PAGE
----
Recent presidential politics, combined with employee social media use, create a potential minefield for private-sector employers. In many respects, the law in this area still is in its nascent stages, but developments are rapidly occurring.
Infamous Bicyclist’s Lawsuit
Enter Juli Briskman. She’s the bicyclist now famous for giving President Donald Trump the middle finger as his motorcade passed her in Sterling last fall. She was photographed from behind by a member of the presidential press corps, and within hours, the photo was tweeted out by a Voice of America reporter. The next day, Briskman identified herself as the bicyclist and updated her Facebook and Twitter pages with the photo. The following Monday, the photo was discussed on the Tonight Show with Jimmy Fallon. Briskman claims that on Tuesday, her employer, Akima LLC—a Herndon government contractor—forced her to resign.
In April 2018, Briskman filed a wrongful termination lawsuit against Akima in Fairfax County Circuit Court. She alleges that Akima violated Virginia public policy favoring free speech because it based its decision on two stated concerns: first, that the photo would have a negative impact on its ability to obtain government contracts and, second, that the photo “amounted to obscene content on her Facebook page,” in violation of its social media policy.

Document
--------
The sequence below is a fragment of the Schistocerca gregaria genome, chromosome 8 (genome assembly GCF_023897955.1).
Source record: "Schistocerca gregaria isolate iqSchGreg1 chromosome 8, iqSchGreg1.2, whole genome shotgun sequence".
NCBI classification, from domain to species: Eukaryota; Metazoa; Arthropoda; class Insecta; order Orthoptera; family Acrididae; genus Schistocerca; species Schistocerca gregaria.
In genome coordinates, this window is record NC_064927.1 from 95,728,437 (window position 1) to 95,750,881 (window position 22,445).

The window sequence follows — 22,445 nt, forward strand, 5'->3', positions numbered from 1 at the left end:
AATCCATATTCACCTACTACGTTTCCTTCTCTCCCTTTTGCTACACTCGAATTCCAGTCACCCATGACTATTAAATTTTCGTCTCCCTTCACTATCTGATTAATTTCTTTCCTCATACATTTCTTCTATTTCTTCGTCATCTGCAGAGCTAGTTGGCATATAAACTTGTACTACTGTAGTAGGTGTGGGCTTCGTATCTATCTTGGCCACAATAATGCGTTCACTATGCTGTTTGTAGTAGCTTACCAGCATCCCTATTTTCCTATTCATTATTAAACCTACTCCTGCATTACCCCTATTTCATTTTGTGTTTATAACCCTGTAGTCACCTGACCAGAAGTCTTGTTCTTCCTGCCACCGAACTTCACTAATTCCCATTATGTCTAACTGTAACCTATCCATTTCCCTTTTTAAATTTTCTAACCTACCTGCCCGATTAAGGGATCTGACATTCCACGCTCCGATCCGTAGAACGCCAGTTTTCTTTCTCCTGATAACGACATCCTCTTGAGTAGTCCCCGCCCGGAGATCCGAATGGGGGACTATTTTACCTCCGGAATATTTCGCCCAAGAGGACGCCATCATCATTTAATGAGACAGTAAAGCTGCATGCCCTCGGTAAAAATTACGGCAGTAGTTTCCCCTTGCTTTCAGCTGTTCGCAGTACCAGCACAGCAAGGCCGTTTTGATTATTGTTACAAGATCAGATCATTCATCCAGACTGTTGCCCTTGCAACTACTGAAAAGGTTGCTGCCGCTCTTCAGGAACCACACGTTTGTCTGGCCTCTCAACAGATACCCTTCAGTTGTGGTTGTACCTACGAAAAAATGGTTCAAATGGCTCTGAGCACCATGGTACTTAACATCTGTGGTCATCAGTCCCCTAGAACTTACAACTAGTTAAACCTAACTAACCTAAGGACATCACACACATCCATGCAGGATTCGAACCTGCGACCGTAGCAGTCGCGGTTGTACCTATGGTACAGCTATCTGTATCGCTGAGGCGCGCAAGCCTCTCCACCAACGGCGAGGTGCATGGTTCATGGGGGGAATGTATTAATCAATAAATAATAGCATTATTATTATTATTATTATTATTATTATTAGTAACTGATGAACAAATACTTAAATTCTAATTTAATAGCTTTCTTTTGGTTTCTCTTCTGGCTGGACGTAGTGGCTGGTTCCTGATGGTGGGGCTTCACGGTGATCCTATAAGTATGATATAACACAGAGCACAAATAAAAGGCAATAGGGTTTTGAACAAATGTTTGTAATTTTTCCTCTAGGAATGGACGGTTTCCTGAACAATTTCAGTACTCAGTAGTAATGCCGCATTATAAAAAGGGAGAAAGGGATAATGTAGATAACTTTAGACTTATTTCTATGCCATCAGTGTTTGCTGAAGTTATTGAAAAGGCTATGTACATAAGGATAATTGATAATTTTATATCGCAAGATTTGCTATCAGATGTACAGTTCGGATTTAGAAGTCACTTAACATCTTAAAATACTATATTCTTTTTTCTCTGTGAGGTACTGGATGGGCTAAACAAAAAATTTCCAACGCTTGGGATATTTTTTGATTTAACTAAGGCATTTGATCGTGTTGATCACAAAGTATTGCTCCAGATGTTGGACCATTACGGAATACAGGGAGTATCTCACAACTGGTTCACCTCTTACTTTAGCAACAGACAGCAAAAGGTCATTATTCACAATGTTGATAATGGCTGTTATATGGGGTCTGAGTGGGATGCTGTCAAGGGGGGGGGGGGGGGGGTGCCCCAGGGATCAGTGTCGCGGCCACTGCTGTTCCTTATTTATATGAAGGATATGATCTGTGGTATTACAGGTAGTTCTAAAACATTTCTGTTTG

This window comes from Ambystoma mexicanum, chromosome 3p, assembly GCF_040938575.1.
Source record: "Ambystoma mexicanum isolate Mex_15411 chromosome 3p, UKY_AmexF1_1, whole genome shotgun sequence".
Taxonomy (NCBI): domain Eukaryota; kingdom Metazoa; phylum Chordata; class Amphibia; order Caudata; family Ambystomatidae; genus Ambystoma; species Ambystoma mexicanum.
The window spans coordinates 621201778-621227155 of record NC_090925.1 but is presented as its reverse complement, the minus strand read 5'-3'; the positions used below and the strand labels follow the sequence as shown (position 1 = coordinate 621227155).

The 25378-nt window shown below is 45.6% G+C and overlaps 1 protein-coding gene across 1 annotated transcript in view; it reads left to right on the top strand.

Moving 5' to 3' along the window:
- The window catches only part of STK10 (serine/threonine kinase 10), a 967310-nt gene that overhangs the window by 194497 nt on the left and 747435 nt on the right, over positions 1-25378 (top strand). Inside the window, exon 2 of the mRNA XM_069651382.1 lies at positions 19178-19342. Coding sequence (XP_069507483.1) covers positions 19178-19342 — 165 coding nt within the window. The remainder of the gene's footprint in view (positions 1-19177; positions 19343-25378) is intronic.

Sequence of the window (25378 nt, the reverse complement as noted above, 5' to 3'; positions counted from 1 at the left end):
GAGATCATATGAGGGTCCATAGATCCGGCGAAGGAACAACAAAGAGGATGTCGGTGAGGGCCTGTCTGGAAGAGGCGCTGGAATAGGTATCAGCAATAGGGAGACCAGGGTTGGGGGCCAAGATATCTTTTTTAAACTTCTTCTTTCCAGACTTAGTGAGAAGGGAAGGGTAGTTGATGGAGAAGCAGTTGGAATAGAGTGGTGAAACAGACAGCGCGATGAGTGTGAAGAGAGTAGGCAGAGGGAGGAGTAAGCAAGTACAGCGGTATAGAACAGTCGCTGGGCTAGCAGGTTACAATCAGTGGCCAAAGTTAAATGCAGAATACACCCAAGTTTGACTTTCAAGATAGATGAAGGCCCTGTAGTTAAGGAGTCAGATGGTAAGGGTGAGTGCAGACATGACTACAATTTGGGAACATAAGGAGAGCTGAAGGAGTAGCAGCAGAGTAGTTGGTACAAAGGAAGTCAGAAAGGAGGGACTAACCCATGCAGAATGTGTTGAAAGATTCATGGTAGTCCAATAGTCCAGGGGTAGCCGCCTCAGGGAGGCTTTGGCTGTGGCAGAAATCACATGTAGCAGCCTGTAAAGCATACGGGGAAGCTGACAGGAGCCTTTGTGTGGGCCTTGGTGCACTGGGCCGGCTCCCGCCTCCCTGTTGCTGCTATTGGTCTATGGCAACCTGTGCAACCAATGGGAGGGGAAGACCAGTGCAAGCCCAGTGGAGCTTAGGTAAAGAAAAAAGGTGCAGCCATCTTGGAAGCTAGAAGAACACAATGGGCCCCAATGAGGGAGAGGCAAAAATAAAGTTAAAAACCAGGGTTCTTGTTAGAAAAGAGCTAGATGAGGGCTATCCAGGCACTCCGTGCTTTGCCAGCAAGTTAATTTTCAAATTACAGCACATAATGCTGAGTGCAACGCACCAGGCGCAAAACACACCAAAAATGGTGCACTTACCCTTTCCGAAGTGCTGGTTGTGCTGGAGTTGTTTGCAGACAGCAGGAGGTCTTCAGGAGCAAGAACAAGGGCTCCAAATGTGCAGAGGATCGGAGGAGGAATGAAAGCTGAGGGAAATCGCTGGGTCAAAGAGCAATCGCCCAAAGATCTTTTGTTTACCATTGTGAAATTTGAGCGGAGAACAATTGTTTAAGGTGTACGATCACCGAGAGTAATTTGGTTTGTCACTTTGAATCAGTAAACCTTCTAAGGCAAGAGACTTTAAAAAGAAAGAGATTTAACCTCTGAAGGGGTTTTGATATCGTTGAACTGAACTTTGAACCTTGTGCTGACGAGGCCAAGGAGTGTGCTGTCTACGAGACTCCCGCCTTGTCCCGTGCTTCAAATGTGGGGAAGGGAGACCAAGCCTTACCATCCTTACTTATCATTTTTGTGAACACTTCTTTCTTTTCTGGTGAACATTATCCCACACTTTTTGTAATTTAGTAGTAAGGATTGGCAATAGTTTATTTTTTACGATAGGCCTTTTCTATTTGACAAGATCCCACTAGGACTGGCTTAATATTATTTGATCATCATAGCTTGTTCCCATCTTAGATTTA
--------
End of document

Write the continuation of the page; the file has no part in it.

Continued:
Public-Policy Exception to Employment at Will
If you were hoping that the eventual disposition of Briskman’s case might help advance employment law in the age of social media, disappointment likely awaits. Virginia courts have long recognized the common-law doctrine of at-will employment. When there is no contractual agreement stating otherwise, a private-sector employer like Akima may legally terminate an employee for any reason or no reason at all.
Like all rules, the employment-at-will rule is not absolute. There are limited public-policy exceptions to the at-will doctrine, including:
- When the termination interferes with an employee’s statutorily created right;
- When the employer violates a policy against discrimination explicitly expressed in a statute and the employee is clearly a member of the protected class (e.g., age, race, sex, or disability discrimination claims); or
- When the termination is based on the employee’s refusal to engage in a criminal act.
Violation of Public Policy?
In her lawsuit, Briskman goes to great lengths to try to fall within a public-policy exception. She explains how her Facebook and Twitter pages contained no link to Akima. She states that she intentionally refrained from updating her LinkedIn profile, which lists Akima as her employer. (It’s interesting to note that Briskman was employed as a marketing analyst; we would presume she understands that a simple Google search would connect any user to her LinkedIn profile.) She also notes in her complaint that another Akima employee who made an obscene Facebook post didn’t face termination when the company was notified of his post.